Number one bestselling author Wendy Holden has written ten consecutive Sunday Times Top Ten bestsellers. A former journalist on the Sunday Times, Tatler and the Mail on Sunday, she contributes to a range of publications and is a TV and radio regular. She was a judge for the Costa 2013 Novel and Book of the Year Awards. Wendy lives with her husband and two children in Derbyshire. Visit her on her website www.wendyholden.net, or follow her on Twitter @Wendy_Holden and on Facebook at www.facebook.com/wendyholdenauthor.
One shouldn't judge a book by its cover, but the title of this superficial second novel by Holden (Simply Divine) suggests all one needs to know about what lies within. Awkward puns, shallow characters and predictable plot lines do little to prolong, much less provoke, interest. Struggling writer Anna Farrier knows that her handsome London live-in boyfriend, Sebastian Lavenham, is a womanizer, but his promiscuity becomes inescapably obvious when she realizes he has slept with most of the female guests at a wedding reception at Dampie Castle on the Island of Skul off Scotland. Anna makes a friend herself at the wedding, though, and gutsy Geri gives Anna some much-needed career advice. Thinking she is to be a writer's assistant to bestselling romance novelist Cassandra Knight, Anna leaves Sebastian and moves into the Knights' exclusive Kensington home. In actuality, the job requires playing nanny to alternately spoiled and neglected eight-year-old Zachary, whom Cassandra believes can do no wrong. When she isn't deluding herself about her supposedly gifted son or drinking excessively to drown the pain of writer's block, Cassandra engages in screaming matches with her aging rock star husband, Jett St. Edmunds. He is in the habit of shagging the nannies and practicing with his band Solstice, which he insists will prove popular again. Anna must humor Cassandra, control Zachary and avoid Jett if she is to survive this especially dysfunctional household and escape with one of the Scottish suitors she finally attracts. Flat rather than frothy, this soap opera-ish confection never quite takes off, and what should have been a guilty pleasure devolves into forgettable farce. (Mar.) Copyright 2001 Cahners Business Information.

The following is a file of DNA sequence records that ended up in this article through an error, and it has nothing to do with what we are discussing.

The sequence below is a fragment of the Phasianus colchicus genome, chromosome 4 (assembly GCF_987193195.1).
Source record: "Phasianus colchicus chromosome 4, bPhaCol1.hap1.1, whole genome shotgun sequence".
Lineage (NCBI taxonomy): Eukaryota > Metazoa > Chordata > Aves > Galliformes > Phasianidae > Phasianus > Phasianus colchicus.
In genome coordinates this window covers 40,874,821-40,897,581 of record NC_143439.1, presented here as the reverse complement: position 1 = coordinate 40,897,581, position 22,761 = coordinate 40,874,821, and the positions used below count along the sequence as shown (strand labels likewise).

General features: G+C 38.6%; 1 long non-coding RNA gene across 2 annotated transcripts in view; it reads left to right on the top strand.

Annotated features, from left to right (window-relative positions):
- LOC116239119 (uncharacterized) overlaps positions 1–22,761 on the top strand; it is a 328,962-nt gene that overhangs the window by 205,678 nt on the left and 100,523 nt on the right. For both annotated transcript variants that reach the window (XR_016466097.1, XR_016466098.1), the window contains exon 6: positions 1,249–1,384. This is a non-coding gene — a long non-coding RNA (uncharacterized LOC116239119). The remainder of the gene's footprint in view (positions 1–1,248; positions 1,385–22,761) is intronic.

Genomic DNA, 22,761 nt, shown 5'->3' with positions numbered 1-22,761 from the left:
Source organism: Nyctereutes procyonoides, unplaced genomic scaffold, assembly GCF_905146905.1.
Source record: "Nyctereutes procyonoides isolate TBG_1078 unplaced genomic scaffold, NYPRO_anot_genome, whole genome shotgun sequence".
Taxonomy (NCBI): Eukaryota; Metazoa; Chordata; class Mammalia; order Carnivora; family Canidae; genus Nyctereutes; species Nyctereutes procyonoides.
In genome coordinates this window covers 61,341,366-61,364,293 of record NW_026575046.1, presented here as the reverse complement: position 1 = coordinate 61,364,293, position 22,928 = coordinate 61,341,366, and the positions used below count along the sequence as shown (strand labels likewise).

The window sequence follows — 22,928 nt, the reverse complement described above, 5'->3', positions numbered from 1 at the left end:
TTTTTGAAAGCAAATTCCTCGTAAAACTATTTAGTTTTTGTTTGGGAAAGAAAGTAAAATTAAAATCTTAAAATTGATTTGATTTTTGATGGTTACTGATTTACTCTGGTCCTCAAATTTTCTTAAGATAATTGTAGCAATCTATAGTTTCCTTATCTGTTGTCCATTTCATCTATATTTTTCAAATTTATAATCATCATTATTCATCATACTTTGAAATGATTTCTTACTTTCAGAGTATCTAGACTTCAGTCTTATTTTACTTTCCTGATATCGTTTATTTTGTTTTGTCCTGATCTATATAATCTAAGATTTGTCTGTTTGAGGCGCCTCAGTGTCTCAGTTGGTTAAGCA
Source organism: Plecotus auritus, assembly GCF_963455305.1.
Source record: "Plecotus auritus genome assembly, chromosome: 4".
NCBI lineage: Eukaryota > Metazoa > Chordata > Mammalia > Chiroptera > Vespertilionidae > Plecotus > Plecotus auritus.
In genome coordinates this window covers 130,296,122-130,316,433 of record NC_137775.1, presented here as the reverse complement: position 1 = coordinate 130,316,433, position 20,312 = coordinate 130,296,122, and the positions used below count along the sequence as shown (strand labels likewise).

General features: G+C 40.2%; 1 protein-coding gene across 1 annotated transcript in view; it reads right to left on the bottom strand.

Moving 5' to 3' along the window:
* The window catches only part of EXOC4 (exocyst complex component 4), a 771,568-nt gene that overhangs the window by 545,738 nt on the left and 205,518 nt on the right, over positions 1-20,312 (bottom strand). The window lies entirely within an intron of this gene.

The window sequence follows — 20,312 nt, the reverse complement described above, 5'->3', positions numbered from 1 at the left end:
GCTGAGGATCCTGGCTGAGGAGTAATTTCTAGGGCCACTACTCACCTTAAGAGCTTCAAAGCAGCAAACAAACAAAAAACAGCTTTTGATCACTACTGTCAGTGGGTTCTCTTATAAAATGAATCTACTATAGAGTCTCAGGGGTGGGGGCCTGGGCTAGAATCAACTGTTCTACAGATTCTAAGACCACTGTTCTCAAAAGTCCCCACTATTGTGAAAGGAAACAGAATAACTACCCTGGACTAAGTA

'The perfect holiday read: sexy, satirical, funny, light as air' The Scotsman